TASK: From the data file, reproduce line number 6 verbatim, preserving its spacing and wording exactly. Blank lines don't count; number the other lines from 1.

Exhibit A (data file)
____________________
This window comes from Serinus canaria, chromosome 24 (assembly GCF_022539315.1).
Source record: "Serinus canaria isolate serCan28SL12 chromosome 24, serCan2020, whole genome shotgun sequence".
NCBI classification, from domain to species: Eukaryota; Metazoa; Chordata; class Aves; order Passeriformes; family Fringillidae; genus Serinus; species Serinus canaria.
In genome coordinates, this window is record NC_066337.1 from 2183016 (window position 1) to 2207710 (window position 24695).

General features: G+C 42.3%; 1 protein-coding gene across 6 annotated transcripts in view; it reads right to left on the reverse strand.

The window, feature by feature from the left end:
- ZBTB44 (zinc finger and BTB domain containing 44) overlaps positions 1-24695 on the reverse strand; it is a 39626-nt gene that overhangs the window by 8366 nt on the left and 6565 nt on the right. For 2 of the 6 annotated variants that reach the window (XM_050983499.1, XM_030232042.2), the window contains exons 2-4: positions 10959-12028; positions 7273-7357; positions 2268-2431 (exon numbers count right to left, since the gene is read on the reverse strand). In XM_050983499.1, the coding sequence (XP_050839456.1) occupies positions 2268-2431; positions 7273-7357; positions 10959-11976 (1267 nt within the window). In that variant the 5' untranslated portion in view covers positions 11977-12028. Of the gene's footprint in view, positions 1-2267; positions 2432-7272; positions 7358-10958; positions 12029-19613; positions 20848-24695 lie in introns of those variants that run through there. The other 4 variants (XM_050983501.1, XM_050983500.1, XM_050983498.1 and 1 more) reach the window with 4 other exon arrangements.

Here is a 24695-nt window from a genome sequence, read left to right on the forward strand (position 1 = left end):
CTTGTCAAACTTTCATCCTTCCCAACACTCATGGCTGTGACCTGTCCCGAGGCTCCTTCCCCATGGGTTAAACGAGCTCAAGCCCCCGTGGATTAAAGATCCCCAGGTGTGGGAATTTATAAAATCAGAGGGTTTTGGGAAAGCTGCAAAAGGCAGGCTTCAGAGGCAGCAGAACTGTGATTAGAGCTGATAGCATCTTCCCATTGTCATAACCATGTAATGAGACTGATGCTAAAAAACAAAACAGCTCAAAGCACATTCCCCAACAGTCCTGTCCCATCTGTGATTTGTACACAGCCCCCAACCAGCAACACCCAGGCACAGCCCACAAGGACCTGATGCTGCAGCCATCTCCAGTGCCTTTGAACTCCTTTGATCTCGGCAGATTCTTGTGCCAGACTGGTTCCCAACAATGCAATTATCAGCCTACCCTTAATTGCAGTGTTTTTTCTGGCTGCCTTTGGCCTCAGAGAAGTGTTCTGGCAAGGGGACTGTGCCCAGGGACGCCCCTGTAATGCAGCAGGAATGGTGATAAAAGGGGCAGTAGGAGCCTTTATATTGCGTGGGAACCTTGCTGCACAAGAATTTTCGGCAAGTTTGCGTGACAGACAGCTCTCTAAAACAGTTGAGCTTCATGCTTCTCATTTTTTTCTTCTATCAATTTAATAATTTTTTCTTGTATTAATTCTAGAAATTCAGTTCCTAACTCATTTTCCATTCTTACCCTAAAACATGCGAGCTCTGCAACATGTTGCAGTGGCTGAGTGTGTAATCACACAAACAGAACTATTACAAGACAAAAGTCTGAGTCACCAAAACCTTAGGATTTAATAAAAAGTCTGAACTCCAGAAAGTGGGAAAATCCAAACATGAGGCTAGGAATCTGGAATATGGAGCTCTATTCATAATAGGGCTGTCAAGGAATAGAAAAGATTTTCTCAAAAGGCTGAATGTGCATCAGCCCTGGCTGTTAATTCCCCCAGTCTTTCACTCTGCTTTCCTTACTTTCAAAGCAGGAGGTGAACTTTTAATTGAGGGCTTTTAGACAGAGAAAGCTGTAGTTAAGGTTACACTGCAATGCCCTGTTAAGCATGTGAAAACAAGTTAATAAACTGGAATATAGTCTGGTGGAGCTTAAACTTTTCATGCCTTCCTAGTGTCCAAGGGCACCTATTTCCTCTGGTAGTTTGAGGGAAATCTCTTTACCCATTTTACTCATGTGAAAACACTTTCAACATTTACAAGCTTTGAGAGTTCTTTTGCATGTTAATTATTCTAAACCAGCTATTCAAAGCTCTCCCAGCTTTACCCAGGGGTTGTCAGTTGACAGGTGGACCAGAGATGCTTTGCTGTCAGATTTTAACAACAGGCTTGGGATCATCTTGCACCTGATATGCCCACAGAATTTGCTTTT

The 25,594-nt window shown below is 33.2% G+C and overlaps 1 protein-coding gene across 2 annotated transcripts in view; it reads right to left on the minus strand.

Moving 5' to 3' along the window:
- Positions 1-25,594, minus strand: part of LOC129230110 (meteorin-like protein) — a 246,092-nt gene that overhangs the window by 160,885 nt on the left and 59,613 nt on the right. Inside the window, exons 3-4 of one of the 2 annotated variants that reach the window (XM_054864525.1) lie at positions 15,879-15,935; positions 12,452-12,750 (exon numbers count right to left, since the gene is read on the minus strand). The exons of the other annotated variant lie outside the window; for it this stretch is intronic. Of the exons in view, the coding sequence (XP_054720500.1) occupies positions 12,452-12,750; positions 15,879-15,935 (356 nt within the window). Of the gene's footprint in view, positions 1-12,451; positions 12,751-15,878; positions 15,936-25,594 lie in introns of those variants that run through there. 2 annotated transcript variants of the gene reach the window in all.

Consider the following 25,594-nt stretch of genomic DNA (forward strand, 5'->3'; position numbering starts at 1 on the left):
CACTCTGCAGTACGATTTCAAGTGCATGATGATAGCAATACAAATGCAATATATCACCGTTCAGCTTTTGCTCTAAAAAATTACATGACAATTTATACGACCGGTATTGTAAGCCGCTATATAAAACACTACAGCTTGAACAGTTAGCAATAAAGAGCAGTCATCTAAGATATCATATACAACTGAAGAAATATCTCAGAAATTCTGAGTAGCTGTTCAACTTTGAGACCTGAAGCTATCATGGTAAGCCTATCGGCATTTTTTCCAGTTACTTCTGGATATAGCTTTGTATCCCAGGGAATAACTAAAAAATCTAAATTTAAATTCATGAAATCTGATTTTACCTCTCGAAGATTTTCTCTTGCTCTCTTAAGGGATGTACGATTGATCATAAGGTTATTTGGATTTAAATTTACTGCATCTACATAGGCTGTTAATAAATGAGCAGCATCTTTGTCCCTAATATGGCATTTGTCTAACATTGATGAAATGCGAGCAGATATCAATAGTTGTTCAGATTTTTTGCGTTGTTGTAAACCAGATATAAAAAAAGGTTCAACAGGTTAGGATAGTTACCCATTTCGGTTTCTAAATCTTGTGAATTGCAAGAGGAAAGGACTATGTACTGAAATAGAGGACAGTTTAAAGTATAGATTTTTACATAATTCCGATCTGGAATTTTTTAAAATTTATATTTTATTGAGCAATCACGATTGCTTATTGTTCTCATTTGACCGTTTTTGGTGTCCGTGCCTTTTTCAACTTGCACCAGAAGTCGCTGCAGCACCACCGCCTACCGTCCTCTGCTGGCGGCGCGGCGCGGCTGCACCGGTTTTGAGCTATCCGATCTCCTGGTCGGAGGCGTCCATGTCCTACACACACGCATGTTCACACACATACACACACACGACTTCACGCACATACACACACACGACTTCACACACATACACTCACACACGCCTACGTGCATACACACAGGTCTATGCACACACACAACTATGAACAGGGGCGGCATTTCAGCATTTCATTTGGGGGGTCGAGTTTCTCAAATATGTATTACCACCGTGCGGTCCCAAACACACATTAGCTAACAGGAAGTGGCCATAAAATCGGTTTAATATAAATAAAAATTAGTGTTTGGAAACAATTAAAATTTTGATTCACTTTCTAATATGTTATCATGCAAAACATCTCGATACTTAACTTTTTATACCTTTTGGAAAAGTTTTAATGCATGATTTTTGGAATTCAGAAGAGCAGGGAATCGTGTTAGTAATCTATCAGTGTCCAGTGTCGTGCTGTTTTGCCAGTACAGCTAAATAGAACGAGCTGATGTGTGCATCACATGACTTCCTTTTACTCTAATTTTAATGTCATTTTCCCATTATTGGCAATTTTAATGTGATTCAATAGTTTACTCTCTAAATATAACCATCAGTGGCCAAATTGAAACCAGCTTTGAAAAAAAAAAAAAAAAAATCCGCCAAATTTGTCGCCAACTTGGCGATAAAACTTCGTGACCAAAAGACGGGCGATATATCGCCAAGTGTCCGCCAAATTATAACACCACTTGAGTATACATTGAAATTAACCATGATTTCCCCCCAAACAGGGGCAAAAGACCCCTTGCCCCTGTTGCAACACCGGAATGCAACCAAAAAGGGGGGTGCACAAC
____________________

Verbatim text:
The window, feature by feature from the left end: